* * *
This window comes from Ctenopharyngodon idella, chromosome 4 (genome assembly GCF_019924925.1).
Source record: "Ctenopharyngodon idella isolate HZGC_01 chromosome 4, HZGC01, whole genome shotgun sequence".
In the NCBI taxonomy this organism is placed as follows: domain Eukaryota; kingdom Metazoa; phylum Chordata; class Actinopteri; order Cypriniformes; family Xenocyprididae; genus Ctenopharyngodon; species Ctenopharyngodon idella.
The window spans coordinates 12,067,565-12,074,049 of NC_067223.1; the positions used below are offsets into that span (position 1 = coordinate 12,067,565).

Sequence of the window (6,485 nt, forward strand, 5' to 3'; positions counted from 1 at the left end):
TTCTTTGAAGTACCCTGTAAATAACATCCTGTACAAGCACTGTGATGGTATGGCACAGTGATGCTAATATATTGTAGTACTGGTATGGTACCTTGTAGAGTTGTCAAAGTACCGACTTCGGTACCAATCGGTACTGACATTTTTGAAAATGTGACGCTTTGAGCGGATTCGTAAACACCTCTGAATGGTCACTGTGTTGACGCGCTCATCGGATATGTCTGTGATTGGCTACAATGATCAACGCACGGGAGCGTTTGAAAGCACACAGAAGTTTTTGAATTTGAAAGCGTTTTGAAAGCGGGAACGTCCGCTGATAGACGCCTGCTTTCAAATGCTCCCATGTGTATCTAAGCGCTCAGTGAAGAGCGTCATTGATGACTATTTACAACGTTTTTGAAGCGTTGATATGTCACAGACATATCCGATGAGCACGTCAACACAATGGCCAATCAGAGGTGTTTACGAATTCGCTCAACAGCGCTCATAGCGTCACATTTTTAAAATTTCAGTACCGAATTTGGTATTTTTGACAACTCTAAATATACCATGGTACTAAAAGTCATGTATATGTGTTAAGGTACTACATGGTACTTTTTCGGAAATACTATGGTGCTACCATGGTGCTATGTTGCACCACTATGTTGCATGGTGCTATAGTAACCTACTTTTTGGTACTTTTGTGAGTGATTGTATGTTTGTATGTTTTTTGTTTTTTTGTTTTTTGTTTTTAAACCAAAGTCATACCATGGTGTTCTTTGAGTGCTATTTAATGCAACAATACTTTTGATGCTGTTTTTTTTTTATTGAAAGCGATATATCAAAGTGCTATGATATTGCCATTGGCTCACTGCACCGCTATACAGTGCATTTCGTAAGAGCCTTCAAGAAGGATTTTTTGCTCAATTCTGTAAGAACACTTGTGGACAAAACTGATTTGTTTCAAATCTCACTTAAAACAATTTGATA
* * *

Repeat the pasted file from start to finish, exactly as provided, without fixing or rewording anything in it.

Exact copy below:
This window comes from Ctenopharyngodon idella, chromosome 4 (genome assembly GCF_019924925.1).
Source record: "Ctenopharyngodon idella isolate HZGC_01 chromosome 4, HZGC01, whole genome shotgun sequence".
In the NCBI taxonomy this organism is placed as follows: domain Eukaryota; kingdom Metazoa; phylum Chordata; class Actinopteri; order Cypriniformes; family Xenocyprididae; genus Ctenopharyngodon; species Ctenopharyngodon idella.
The window spans coordinates 12,067,565-12,074,049 of NC_067223.1; the positions used below are offsets into that span (position 1 = coordinate 12,067,565).

Sequence of the window (6,485 nt, forward strand, 5' to 3'; positions counted from 1 at the left end):
TTCTTTGAAGTACCCTGTAAATAACATCCTGTACAAGCACTGTGATGGTATGGCACAGTGATGCTAATATATTGTAGTACTGGTATGGTACCTTGTAGAGTTGTCAAAGTACCGACTTCGGTACCAATCGGTACTGACATTTTTGAAAATGTGACGCTTTGAGCGGATTCGTAAACACCTCTGAATGGTCACTGTGTTGACGCGCTCATCGGATATGTCTGTGATTGGCTACAATGATCAACGCACGGGAGCGTTTGAAAGCACACAGAAGTTTTTGAATTTGAAAGCGTTTTGAAAGCGGGAACGTCCGCTGATAGACGCCTGCTTTCAAATGCTCCCATGTGTATCTAAGCGCTCAGTGAAGAGCGTCATTGATGACTATTTACAACGTTTTTGAAGCGTTGATATGTCACAGACATATCCGATGAGCACGTCAACACAATGGCCAATCAGAGGTGTTTACGAATTCGCTCAACAGCGCTCATAGCGTCACATTTTTAAAATTTCAGTACCGAATTTGGTATTTTTGACAACTCTAAATATACCATGGTACTAAAAGTCATGTATATGTGTTAAGGTACTACATGGTACTTTTTCGGAAATACTATGGTGCTACCATGGTGCTATGTTGCACCACTATGTTGCATGGTGCTATAGTAACCTACTTTTTGGTACTTTTGTGAGTGATTGTATGTTTGTATGTTTTTTGTTTTTTTGTTTTTTGTTTTTAAACCAAAGTCATACCATGGTGTTCTTTGAGTGCTATTTAATGCAACAATACTTTTGATGCTGTTTTTTTTTTATTGAAAGCGATATATCAAAGTGCTATGATATTGCCATTGGCTCACTGCACCGCTATACAGTGCATTTCGTAAGAGCCTTCAAGAAGGATTTTTTGCTCAATTCTGTAAGAACACTTGTGGACAAAACTGATTTGTTTCAAATCTCACTTAAAACAATTTGATA